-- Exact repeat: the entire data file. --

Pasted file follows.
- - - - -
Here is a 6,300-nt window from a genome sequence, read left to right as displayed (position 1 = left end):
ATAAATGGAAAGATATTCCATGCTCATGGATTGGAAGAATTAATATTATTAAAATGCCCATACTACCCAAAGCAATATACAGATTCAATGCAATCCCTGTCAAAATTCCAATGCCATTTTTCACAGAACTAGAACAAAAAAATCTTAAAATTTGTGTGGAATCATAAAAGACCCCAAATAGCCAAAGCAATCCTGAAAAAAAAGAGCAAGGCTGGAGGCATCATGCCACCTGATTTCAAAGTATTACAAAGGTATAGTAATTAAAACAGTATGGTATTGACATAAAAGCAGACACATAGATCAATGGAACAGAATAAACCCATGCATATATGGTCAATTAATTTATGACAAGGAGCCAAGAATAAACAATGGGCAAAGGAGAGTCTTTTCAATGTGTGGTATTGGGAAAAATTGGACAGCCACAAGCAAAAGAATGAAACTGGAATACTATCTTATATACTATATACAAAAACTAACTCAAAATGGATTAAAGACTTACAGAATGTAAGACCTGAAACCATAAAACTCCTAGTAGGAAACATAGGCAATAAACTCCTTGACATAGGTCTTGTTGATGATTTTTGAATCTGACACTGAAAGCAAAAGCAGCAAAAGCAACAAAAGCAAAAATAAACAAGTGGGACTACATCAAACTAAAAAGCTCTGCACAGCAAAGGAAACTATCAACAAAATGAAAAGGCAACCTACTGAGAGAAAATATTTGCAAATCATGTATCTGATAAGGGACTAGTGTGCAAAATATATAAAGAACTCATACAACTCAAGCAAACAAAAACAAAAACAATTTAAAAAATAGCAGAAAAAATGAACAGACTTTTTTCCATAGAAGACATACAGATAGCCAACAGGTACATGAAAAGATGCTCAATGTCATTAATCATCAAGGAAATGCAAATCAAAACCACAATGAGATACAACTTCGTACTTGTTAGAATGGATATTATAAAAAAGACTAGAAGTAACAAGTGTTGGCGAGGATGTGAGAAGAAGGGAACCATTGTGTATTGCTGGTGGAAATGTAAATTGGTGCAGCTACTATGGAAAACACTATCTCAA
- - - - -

Here is a 6,300-nt window from a genome sequence, read left to right as displayed (position 1 = left end):
ATAAATGGAAAGATATTCCATGCTCATGGATTGGAAGAATTAATATTATTAAAATGCCCATACTACCCAAAGCAATATACAGATTCAATGCAATCCCTGTCAAAATTCCAATGCCATTTTTCACAGAACTAGAACAAAAAAATCTTAAAATTTGTGTGGAATCATAAAAGACCCCAAATAGCCAAAGCAATCCTGAAAAAAAAGAGCAAGGCTGGAGGCATCATGCCACCTGATTTCAAAGTATTACAAAGGTATAGTAATTAAAACAGTATGGTATTGACATAAAAGCAGACACATAGATCAATGGAACAGAATAAACCCATGCATATATGGTCAATTAATTTATGACAAGGAGCCAAGAATAAACAATGGGCAAAGGAGAGTCTTTTCAATGTGTGGTATTGGGAAAAATTGGACAGCCACAAGCAAAAGAATGAAACTGGAATACTATCTTATATACTATATACAAAAACTAACTCAAAATGGATTAAAGACTTACAGAATGTAAGACCTGAAACCATAAAACTCCTAGTAGGAAACATAGGCAATAAACTCCTTGACATAGGTCTTGTTGATGATTTTTGAATCTGACACTGAAAGCAAAAGCAGCAAAAGCAACAAAAGCAAAAATAAACAAGTGGGACTACATCAAACTAAAAAGCTCTGCACAGCAAAGGAAACTATCAACAAAATGAAAAGGCAACCTACTGAGAGAAAATATTTGCAAATCATGTATCTGATAAGGGACTAGTGTGCAAAATATATAAAGAACTCATACAACTCAAGCAAACAAAAACAAAAACAATTTAAAAAATAGCAGAAAAAATGAACAGACTTTTTTCCATAGAAGACATACAGATAGCCAACAGGTACATGAAAAGATGCTCAATGTCATTAATCATCAAGGAAATGCAAATCAAAACCACAATGAGATACAACTTCGTACTTGTTAGAATGGATATTATAAAAAAGACTAGAAGTAACAAGTGTTGGCGAGGATGTGAGAAGAAGGGAACCATTGTGTATTGCTGGTGGAAATGTAAATTGGTGCAGCTACTATGGAAAACACTATCTCAA